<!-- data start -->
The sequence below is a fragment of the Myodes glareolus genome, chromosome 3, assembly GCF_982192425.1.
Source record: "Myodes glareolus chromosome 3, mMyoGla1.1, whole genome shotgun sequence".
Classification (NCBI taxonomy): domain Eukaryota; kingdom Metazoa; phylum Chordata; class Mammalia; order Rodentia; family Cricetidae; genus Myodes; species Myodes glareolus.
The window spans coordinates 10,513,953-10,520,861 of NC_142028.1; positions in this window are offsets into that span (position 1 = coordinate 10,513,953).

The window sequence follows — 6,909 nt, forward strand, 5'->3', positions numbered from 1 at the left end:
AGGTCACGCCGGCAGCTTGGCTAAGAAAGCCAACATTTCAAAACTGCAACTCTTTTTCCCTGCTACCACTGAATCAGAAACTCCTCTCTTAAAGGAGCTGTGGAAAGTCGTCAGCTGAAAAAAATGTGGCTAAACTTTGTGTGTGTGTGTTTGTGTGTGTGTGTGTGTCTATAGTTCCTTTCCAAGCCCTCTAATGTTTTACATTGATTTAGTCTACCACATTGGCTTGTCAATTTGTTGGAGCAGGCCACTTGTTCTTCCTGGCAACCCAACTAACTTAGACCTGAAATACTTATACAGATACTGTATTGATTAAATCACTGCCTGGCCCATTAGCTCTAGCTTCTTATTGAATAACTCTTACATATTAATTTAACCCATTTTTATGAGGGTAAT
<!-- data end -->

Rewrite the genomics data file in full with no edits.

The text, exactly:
The sequence below is a fragment of the Myodes glareolus genome, chromosome 3, assembly GCF_982192425.1.
Source record: "Myodes glareolus chromosome 3, mMyoGla1.1, whole genome shotgun sequence".
Classification (NCBI taxonomy): domain Eukaryota; kingdom Metazoa; phylum Chordata; class Mammalia; order Rodentia; family Cricetidae; genus Myodes; species Myodes glareolus.
The window spans coordinates 10,513,953-10,520,861 of NC_142028.1; positions in this window are offsets into that span (position 1 = coordinate 10,513,953).

The window sequence follows — 6,909 nt, forward strand, 5'->3', positions numbered from 1 at the left end:
AGGTCACGCCGGCAGCTTGGCTAAGAAAGCCAACATTTCAAAACTGCAACTCTTTTTCCCTGCTACCACTGAATCAGAAACTCCTCTCTTAAAGGAGCTGTGGAAAGTCGTCAGCTGAAAAAAATGTGGCTAAACTTTGTGTGTGTGTGTTTGTGTGTGTGTGTGTGTCTATAGTTCCTTTCCAAGCCCTCTAATGTTTTACATTGATTTAGTCTACCACATTGGCTTGTCAATTTGTTGGAGCAGGCCACTTGTTCTTCCTGGCAACCCAACTAACTTAGACCTGAAATACTTATACAGATACTGTATTGATTAAATCACTGCCTGGCCCATTAGCTCTAGCTTCTTATTGAATAACTCTTACATATTAATTTAACCCATTTTTATGAGGGTAAT